Our main objectives of projects are:
- Revive traditional structures as well as create new infrastructure for water conservation
- Increase the groundwater recharge in the watershed area
- Increase water use efficiency in agriculture and domestic sectors by ensuring the adoption of water management techniques
- Conserve fertile soil through soil and moisture conservation
- Improve landscape and agricultural productivity to enhance livelihoods
- Raise the income of the poor (landless, small and marginal farmers) through agricultural and non-agricultural based interventions
Overview of our projects
The projects in brief are explained as below:
Tank Cascades Development for Livelihood Security
This project in Gundar Basin, Tamil Nadu is a partnership between HUL and DHAN Foundation.
The project area covers 13 tank cascades with 250 tanks, serving a total population of 1,50,000 across almost 70 villages in Madurai, Ramanad, Sivagangai, and Virudhunagar districts. The project will create the capacity to conserve 11.3 billion litres of water in the project area, increase crop production and generate additional net income for the farmers.
Started in 2010, the project aims to revive Tank Cascades (uses a traditional method of water storage). Tank cascades are communally owned, small reservoirs created by earthen bunds and arranged in a series across slopes to form a chain of water tanks.
An important feature of this project is that local associations of farmers and landless families (many of them women), who have contributed 10% of the cost, implement the project for each tank.
Water Harvesting and Utilisation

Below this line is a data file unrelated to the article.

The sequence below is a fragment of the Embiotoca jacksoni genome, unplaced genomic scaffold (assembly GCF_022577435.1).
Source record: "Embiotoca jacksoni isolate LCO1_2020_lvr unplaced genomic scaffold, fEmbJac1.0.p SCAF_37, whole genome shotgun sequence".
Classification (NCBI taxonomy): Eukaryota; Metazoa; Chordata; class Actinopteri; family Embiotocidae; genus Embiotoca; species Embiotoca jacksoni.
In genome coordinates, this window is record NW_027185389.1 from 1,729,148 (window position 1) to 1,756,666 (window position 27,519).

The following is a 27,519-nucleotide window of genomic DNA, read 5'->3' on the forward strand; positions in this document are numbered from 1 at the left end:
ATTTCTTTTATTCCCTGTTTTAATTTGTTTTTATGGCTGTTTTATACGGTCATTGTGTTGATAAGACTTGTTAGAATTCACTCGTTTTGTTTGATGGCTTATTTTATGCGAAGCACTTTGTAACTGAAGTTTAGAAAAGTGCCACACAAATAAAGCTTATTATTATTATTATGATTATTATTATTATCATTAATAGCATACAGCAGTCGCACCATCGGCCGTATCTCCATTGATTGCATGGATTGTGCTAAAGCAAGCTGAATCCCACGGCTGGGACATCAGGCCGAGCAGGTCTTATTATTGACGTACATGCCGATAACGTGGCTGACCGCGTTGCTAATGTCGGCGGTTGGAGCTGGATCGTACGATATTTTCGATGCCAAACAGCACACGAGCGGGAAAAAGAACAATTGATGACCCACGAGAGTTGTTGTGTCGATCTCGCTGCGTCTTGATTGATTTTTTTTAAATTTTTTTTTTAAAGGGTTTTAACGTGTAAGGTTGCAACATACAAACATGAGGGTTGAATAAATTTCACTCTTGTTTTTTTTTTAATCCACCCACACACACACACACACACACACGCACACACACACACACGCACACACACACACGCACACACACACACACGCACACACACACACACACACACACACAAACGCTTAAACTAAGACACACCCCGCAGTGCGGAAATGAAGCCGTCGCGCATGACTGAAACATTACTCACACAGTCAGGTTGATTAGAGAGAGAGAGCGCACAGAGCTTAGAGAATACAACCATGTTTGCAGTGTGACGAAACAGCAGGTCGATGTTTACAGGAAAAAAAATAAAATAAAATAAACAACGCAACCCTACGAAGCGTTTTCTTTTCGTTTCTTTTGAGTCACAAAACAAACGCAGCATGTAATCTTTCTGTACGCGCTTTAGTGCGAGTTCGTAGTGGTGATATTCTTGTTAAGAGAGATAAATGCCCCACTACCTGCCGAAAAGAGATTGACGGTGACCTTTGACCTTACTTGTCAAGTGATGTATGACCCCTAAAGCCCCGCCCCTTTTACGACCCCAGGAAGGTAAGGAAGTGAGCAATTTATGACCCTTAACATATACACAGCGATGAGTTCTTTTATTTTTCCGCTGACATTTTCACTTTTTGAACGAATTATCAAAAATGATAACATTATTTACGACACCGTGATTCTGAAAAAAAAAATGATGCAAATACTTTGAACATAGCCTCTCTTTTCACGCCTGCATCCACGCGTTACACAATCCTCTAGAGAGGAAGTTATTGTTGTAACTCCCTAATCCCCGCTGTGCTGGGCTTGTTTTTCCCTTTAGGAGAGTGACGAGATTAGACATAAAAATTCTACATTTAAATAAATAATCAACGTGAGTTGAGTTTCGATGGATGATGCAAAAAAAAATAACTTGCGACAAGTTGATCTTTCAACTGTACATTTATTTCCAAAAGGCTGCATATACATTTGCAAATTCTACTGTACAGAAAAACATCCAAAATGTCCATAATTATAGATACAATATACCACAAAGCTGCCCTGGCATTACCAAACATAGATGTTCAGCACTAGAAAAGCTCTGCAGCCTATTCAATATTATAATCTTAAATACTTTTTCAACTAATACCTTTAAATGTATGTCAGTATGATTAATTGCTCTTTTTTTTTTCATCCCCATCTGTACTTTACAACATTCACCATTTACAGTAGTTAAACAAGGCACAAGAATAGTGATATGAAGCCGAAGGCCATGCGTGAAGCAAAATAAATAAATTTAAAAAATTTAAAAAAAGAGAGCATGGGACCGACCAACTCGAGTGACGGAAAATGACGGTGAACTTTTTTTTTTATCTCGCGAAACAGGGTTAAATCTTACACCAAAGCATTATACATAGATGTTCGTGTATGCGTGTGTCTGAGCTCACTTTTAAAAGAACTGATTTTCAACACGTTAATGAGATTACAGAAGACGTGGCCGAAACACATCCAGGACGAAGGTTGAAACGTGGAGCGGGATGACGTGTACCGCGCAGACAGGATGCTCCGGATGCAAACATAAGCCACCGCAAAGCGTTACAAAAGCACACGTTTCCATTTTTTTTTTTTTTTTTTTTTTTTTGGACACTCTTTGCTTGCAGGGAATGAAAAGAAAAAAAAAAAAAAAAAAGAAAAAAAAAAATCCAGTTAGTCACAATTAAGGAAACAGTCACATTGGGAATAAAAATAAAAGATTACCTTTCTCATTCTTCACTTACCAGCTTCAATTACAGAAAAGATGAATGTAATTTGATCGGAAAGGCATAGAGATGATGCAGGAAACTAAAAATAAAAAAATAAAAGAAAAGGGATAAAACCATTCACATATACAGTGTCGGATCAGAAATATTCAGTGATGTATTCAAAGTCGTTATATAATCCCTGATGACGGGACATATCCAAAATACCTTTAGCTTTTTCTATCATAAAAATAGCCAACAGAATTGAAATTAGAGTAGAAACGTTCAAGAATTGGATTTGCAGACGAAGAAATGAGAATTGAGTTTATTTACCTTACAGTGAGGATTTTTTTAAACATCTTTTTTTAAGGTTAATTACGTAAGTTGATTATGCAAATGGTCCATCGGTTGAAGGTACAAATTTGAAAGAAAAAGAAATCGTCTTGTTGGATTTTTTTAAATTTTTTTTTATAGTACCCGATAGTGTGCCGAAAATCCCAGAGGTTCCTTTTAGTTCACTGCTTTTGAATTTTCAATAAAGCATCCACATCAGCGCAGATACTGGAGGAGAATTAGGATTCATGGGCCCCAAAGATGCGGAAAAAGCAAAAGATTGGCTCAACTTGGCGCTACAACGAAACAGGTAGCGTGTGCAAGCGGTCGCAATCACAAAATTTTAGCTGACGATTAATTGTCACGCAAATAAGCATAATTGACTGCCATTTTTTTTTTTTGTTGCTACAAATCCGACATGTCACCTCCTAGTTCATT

HUL in partnership with BAIF started this project in Nasik and Ahmadnagar to build bunds, a check dam and structures to harvest spring water for domestic use.
This initiative aims to improve water availability through run-off water harvesting measures and to conserve fertile soil through moisture conservation, thus improving production from the landscape and subsequently generating more employment opportunities for the local population.
About 574 million litres of water will be harvested at the end of project. The project will bring an additional area of 287 acres under irrigation. Crop production is expected to rise by 50%.
The project has made a significant improvement in the quality of life among the rural and tribal families that make up the local population. Its holistic programme approach, long-term planning
and environmental conservation efforts will ensure that the district will experience an upward economic and social trajectory beyond the stipulated five years of the project.
Community led Sustainable Management of Water Resource for Promotion of Livelihoods and Secured Natural Resource Base
The project has duration of five years from 2011 to 2016 and is one of the largest projects supported by HUL. It covers five districts in Karnataka– Bidar, Gulbarga, Bellary, Chitradurga and Kolar. The project is being implemented by MYRADA and is co-funded by NABARD.
Significant activities under this project include community mobilisation, soil and water conservation activities and a livelihood enhancement programme especially for small and marginal farmers. The project also aims to increase the ground water recharge in the watershed area and increase water use efficiency in agriculture and domestic sectors by adoption of water management techniques. The project covers 13 villages and will benefit over 4,00,000 people.